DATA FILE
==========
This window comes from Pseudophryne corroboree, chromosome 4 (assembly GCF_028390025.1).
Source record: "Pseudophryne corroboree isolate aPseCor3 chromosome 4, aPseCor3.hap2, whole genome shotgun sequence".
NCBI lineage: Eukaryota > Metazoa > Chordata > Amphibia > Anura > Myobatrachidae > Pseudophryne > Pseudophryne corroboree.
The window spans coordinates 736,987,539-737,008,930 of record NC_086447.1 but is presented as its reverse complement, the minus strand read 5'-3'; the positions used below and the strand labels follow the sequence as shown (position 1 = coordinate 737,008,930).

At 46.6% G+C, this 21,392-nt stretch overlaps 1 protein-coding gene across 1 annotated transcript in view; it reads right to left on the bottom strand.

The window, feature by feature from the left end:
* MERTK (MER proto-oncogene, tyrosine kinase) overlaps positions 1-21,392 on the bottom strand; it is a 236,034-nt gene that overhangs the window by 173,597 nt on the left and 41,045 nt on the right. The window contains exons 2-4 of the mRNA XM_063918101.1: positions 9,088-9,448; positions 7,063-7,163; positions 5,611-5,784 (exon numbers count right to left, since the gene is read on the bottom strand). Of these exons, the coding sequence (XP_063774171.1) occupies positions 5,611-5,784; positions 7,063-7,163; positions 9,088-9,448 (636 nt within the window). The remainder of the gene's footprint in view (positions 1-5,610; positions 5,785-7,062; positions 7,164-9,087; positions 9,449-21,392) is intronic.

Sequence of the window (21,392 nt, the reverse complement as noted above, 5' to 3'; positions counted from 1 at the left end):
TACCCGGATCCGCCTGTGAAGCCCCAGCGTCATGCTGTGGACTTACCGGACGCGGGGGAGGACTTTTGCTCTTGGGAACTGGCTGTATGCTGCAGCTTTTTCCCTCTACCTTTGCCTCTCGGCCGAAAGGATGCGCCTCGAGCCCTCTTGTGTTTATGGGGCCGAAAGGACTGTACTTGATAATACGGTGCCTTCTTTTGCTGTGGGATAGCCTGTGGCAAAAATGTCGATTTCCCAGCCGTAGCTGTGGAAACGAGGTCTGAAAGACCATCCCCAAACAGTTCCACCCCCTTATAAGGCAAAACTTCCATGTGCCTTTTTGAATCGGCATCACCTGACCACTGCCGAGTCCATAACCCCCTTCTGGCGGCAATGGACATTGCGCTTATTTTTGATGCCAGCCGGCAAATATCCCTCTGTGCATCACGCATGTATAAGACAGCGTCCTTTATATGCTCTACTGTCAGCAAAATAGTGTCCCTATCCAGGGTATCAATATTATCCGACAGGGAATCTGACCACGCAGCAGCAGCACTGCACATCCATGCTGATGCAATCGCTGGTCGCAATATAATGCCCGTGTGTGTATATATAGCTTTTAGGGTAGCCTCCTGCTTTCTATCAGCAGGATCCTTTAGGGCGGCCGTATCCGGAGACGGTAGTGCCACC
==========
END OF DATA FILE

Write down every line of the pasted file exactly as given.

This window comes from Pseudophryne corroboree, chromosome 4 (assembly GCF_028390025.1).
Source record: "Pseudophryne corroboree isolate aPseCor3 chromosome 4, aPseCor3.hap2, whole genome shotgun sequence".
NCBI lineage: Eukaryota > Metazoa > Chordata > Amphibia > Anura > Myobatrachidae > Pseudophryne > Pseudophryne corroboree.
The window spans coordinates 736,987,539-737,008,930 of record NC_086447.1 but is presented as its reverse complement, the minus strand read 5'-3'; the positions used below and the strand labels follow the sequence as shown (position 1 = coordinate 737,008,930).

At 46.6% G+C, this 21,392-nt stretch overlaps 1 protein-coding gene across 1 annotated transcript in view; it reads right to left on the bottom strand.

The window, feature by feature from the left end:
* MERTK (MER proto-oncogene, tyrosine kinase) overlaps positions 1-21,392 on the bottom strand; it is a 236,034-nt gene that overhangs the window by 173,597 nt on the left and 41,045 nt on the right. The window contains exons 2-4 of the mRNA XM_063918101.1: positions 9,088-9,448; positions 7,063-7,163; positions 5,611-5,784 (exon numbers count right to left, since the gene is read on the bottom strand). Of these exons, the coding sequence (XP_063774171.1) occupies positions 5,611-5,784; positions 7,063-7,163; positions 9,088-9,448 (636 nt within the window). The remainder of the gene's footprint in view (positions 1-5,610; positions 5,785-7,062; positions 7,164-9,087; positions 9,449-21,392) is intronic.

Sequence of the window (21,392 nt, the reverse complement as noted above, 5' to 3'; positions counted from 1 at the left end):
TACCCGGATCCGCCTGTGAAGCCCCAGCGTCATGCTGTGGACTTACCGGACGCGGGGGAGGACTTTTGCTCTTGGGAACTGGCTGTATGCTGCAGCTTTTTCCCTCTACCTTTGCCTCTCGGCCGAAAGGATGCGCCTCGAGCCCTCTTGTGTTTATGGGGCCGAAAGGACTGTACTTGATAATACGGTGCCTTCTTTTGCTGTGGGATAGCCTGTGGCAAAAATGTCGATTTCCCAGCCGTAGCTGTGGAAACGAGGTCTGAAAGACCATCCCCAAACAGTTCCACCCCCTTATAAGGCAAAACTTCCATGTGCCTTTTTGAATCGGCATCACCTGACCACTGCCGAGTCCATAACCCCCTTCTGGCGGCAATGGACATTGCGCTTATTTTTGATGCCAGCCGGCAAATATCCCTCTGTGCATCACGCATGTATAAGACAGCGTCCTTTATATGCTCTACTGTCAGCAAAATAGTGTCCCTATCCAGGGTATCAATATTATCCGACAGGGAATCTGACCACGCAGCAGCAGCACTGCACATCCATGCTGATGCAATCGCTGGTCGCAATATAATGCCCGTGTGTGTATATATAGCTTTTAGGGTAGCCTCCTGCTTTCTATCAGCAGGATCCTTTAGGGCGGCCGTATCCGGAGACGGTAGTGCCACC